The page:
4. Keep busy until you leave. Finish whatever major project you have, advises Corporette, and "don’t screw over your old employer when you leave. Leaving on good terms is the goal here: You still want recommendations and the ability to network with your former colleagues and bosses." Corporette readers suggest maintaining a respectable level of billings--say, five hours or so a day.

Finally--a point I'd like to address: How to handle that exit interview? Be truthful about that horrendous partner you've had to endure, or the document reviews that could have been done by a monkey? Or should you just gloss over the negative points and emphasize the positive? If I'm asked for my views, my instinct is to spill my guts about how ridiculous, inefficient, and demoralizing the firm/company has been. I could happily rant about everything from the nonsensical organizational structure to the lousy snack selections in the vending machine.

But please, don't do what I'd do. Smile--and just say it was a privilege to work there.

suvendu (CPV Manager)     27 April 2013

Dear Sir,

I am working as a CPV Manager in a financial service company,who is paying the lowest in the area(Bhubaneswar),he showing higher salary to avoid tax,but in reality he is paying much lesser than that,so I pray before you to take steps to check such type of injustice with us.

suvendu kumar satapathy,


M.S.R.Murty ( Manager (Admn))     28 April 2013

Dear Sirs,

Mr.Kunthal & Mr. Suvendu, both are advised to approach the concerned Officers of Labour Department to solve the issue with out expenditure.   

sneha (management trainee)     06 November 2013

Dear sir,

I was working for FALCON acoustics and passive fire solution for almost 3 and half month as Management Trainee.Due to some personal reasons i had to resign from the company and in my last month i had worked for 12 days of october. And now i am asking them to issue my 12days salary they are not issuing it giving reason that i dint complete notice period.But the fact is I was on probation period and i dint have any notice period for it and they havent mentioned in offer letter even about any kind of notice period. 

Please help me with the same what should i do because i dont want to leave my salary.

Kumar Doab (FIN)     07 November 2013

As advised by Mr. Murthy approach o/o Labor commissioner.


@ Sneha,


Your query is discussed at:


@ Suvendu,


The employer should issue the wage slip/pay slip to employees.

The employer and employer both should sign on the pay slip.


Have your been signing on the pay slip showing higher amounts as a token of acceptance of correctness of the wages paid to you?


If yes how would you prove the fraud of the employer?


If all employees are united and are willing to stand up against the employer all may agree to be a witness to each other.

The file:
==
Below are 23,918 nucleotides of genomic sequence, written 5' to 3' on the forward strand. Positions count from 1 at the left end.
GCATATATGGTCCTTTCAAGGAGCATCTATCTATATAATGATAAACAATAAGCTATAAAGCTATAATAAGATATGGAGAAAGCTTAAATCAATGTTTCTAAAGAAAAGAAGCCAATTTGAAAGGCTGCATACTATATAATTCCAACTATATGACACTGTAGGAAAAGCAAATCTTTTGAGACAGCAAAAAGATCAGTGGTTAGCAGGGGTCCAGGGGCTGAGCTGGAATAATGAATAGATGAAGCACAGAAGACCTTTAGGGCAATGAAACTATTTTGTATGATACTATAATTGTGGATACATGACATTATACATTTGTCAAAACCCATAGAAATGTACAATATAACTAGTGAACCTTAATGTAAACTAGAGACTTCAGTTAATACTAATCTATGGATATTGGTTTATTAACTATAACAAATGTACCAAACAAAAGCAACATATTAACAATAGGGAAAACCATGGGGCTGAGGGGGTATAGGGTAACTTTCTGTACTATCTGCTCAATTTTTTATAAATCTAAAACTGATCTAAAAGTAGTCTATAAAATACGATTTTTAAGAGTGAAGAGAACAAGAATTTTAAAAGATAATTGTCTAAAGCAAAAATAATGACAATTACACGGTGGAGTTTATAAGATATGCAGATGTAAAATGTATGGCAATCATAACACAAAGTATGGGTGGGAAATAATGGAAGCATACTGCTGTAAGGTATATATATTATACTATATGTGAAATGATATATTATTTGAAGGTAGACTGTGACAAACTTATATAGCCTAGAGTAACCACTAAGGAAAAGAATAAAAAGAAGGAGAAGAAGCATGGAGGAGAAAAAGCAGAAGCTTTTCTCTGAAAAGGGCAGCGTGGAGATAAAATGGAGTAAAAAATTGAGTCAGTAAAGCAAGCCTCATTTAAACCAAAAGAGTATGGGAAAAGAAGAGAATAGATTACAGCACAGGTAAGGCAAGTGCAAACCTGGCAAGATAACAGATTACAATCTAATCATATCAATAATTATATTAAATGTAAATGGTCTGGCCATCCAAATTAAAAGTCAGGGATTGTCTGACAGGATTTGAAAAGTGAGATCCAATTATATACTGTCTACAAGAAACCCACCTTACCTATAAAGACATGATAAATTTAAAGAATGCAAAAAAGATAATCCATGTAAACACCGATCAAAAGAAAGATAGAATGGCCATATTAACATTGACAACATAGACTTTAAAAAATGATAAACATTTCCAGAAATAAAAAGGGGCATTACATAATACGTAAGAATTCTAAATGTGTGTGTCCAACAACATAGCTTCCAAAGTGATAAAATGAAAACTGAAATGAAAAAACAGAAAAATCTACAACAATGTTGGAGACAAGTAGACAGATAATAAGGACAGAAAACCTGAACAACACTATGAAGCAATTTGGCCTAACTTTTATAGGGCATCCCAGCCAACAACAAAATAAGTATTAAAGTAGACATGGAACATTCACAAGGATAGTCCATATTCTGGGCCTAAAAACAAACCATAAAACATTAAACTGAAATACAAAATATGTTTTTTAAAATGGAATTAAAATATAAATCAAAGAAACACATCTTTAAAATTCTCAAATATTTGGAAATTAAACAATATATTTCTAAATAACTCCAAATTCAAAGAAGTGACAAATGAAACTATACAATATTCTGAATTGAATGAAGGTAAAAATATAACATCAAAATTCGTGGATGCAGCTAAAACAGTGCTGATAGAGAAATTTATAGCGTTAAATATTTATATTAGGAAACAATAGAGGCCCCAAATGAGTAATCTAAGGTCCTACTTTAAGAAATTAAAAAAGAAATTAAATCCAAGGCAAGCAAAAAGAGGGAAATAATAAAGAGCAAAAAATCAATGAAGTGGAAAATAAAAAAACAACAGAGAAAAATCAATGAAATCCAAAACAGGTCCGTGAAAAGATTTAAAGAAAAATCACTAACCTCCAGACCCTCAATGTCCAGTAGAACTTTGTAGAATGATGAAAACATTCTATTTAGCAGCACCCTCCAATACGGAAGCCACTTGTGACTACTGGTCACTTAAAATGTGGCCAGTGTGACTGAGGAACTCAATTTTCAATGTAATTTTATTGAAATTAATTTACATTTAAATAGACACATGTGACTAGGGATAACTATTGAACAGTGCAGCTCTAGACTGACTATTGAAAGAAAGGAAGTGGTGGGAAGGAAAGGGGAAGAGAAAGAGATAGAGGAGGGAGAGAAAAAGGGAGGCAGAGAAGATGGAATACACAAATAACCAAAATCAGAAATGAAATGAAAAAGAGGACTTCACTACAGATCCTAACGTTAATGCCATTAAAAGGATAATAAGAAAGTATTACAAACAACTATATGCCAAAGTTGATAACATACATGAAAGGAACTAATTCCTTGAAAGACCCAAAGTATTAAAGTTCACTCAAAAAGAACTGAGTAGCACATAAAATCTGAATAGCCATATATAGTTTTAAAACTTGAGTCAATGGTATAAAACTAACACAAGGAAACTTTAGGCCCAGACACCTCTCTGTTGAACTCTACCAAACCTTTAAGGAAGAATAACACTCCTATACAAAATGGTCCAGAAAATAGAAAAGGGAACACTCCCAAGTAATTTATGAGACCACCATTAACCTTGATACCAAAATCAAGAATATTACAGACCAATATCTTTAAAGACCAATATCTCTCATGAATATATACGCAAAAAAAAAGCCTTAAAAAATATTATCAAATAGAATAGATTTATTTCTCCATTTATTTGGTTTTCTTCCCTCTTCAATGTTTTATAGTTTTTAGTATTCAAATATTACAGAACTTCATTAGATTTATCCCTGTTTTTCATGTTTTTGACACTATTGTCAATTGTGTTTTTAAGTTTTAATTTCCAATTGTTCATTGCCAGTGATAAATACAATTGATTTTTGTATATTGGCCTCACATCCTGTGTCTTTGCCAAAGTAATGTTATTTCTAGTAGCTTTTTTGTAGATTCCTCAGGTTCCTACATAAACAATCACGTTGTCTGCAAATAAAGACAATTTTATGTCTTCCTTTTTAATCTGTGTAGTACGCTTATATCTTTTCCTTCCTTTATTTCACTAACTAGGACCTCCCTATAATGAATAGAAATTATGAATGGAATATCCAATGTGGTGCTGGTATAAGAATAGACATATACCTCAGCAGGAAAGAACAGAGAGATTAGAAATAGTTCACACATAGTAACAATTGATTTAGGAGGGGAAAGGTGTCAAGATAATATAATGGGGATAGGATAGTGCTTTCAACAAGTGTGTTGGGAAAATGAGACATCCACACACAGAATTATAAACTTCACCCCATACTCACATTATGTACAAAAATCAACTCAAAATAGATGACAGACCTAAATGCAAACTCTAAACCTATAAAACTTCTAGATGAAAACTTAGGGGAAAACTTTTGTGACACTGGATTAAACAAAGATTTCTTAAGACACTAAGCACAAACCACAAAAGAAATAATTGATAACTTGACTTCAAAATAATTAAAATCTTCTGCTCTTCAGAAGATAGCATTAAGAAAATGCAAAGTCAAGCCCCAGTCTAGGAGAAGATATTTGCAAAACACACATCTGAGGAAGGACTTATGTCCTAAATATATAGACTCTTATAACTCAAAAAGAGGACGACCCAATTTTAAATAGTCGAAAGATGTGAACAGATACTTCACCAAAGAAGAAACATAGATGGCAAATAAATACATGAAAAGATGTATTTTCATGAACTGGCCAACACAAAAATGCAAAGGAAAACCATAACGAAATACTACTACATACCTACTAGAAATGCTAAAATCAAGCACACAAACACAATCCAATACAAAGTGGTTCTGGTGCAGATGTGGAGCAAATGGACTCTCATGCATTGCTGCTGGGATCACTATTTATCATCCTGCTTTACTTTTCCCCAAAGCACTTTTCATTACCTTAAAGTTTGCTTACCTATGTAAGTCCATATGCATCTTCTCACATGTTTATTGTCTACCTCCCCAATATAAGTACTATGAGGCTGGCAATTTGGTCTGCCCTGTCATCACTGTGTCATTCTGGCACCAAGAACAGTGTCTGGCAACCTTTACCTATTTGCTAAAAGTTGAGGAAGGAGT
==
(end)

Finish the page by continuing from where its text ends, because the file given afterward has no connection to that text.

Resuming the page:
Trade unions are sensitive to such matters. All employees may become member of trade unions.


@ Kuntal,

If employer has terminated the employment with immediate effect employer should tender notice pay and supply relieving letter, service certificate, correct FNF statement, payment of FNF dues, form16 as per correct FNF statement, PF number, PF a/c slips for entire tenure of service, ESIC card , salary slip of all months of employment………………… .


Such companies are covered by Shops and Commercials establishments Act of the state and have to maintain the forms/registers of employment, OT, Wages paid, leave etc as prescribed in the Act and one of the duties of the Inspector appointed under this Act is to ensure that FNF wages of the separated employee are paid.


In some states Labor Inspector in charge of the locality of the office of the company may also be the Inspector under Shops and Commercials establishments Act and Payment of wages act………………….



The employee can approach:


>> Lawyer/Law firm: The legal notice can help to drill sense into the heads.


>>Trade Unions: The Leaders know the precise ways to handle such matters.


>> Inspector under Shops and Commercial Establishments Act of the State…………One of the duties of the Inspector is to ensure that the dues of the separated employee are paid.


>> Inspector under Payment of Wages Act ( Applicable to all employees drawing wages as per def. of wages in the Act up to Rs.18000/pm) within 1 year.


>> RPFC in o/o PF Commissioner (Nearest office has to help even if the PF a/c is ion some other office)

>> Inspector in Local/jurisdictional ESIC office………….

There are threads indicating that employees have been approaching police u/s 406,420 and as creditors treating unpaid wages as debt on employer……………..



It shall be appropriate to show all of your docs to a competent and experienced labor consultant/service lawyer give inputs in person and proceed under expert advice of your lawyer. The lawyer that has seen all of your docs and has analyzed your inputs can advice you the best.